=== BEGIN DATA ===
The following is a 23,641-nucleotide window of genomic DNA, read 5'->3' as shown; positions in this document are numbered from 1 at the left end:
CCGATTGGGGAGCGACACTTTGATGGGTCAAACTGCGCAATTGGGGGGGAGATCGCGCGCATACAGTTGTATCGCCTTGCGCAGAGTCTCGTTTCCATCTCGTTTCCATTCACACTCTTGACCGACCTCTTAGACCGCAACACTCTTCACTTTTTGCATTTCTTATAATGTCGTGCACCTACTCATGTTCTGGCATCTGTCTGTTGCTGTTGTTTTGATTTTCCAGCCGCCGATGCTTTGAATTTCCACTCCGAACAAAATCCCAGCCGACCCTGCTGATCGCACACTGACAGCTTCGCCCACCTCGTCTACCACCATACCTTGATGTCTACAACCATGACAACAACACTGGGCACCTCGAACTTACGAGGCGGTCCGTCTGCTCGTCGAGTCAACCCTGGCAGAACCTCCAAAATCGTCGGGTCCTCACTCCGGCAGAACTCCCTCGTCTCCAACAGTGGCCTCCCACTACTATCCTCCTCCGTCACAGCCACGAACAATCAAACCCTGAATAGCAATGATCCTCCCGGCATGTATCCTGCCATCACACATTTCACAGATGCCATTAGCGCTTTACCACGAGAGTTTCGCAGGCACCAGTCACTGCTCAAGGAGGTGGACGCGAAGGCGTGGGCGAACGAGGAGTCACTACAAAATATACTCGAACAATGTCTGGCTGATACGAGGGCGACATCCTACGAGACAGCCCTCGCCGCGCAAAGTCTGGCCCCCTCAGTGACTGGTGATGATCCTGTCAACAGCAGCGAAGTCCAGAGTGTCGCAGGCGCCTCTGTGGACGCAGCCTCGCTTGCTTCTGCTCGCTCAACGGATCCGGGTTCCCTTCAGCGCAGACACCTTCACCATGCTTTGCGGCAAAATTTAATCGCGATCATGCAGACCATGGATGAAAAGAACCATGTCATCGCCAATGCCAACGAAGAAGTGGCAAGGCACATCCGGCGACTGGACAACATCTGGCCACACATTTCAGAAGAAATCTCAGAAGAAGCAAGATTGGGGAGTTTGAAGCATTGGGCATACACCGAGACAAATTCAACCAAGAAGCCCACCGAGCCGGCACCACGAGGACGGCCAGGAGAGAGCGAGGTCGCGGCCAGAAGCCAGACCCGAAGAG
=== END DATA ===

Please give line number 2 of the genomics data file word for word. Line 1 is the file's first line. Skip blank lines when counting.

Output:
CCGATTGGGGAGCGACACTTTGATGGGTCAAACTGCGCAATTGGGGGGGAGATCGCGCGCATACAGTTGTATCGCCTTGCGCAGAGTCTCGTTTCCATCTCGTTTCCATTCACACTCTTGACCGACCTCTTAGACCGCAACACTCTTCACTTTTTGCATTTCTTATAATGTCGTGCACCTACTCATGTTCTGGCATCTGTCTGTTGCTGTTGTTTTGATTTTCCAGCCGCCGATGCTTTGAATTTCCACTCCGAACAAAATCCCAGCCGACCCTGCTGATCGCACACTGACAGCTTCGCCCACCTCGTCTACCACCATACCTTGATGTCTACAACCATGACAACAACACTGGGCACCTCGAACTTACGAGGCGGTCCGTCTGCTCGTCGAGTCAACCCTGGCAGAACCTCCAAAATCGTCGGGTCCTCACTCCGGCAGAACTCCCTCGTCTCCAACAGTGGCCTCCCACTACTATCCTCCTCCGTCACAGCCACGAACAATCAAACCCTGAATAGCAATGATCCTCCCGGCATGTATCCTGCCATCACACATTTCACAGATGCCATTAGCGCTTTACCACGAGAGTTTCGCAGGCACCAGTCACTGCTCAAGGAGGTGGACGCGAAGGCGTGGGCGAACGAGGAGTCACTACAAAATATACTCGAACAATGTCTGGCTGATACGAGGGCGACATCCTACGAGACAGCCCTCGCCGCGCAAAGTCTGGCCCCCTCAGTGACTGGTGATGATCCTGTCAACAGCAGCGAAGTCCAGAGTGTCGCAGGCGCCTCTGTGGACGCAGCCTCGCTTGCTTCTGCTCGCTCAACGGATCCGGGTTCCCTTCAGCGCAGACACCTTCACCATGCTTTGCGGCAAAATTTAATCGCGATCATGCAGACCATGGATGAAAAGAACCATGTCATCGCCAATGCCAACGAAGAAGTGGCAAGGCACATCCGGCGACTGGACAACATCTGGCCACACATTTCAGAAGAAATCTCAGAAGAAGCAAGATTGGGGAGTTTGAAGCATTGGGCATACACCGAGACAAATTCAACCAAGAAGCCCACCGAGCCGGCACCACGAGGACGGCCAGGAGAGAGCGAGGTCGCGGCCAGAAGCCAGACCCGAAGAG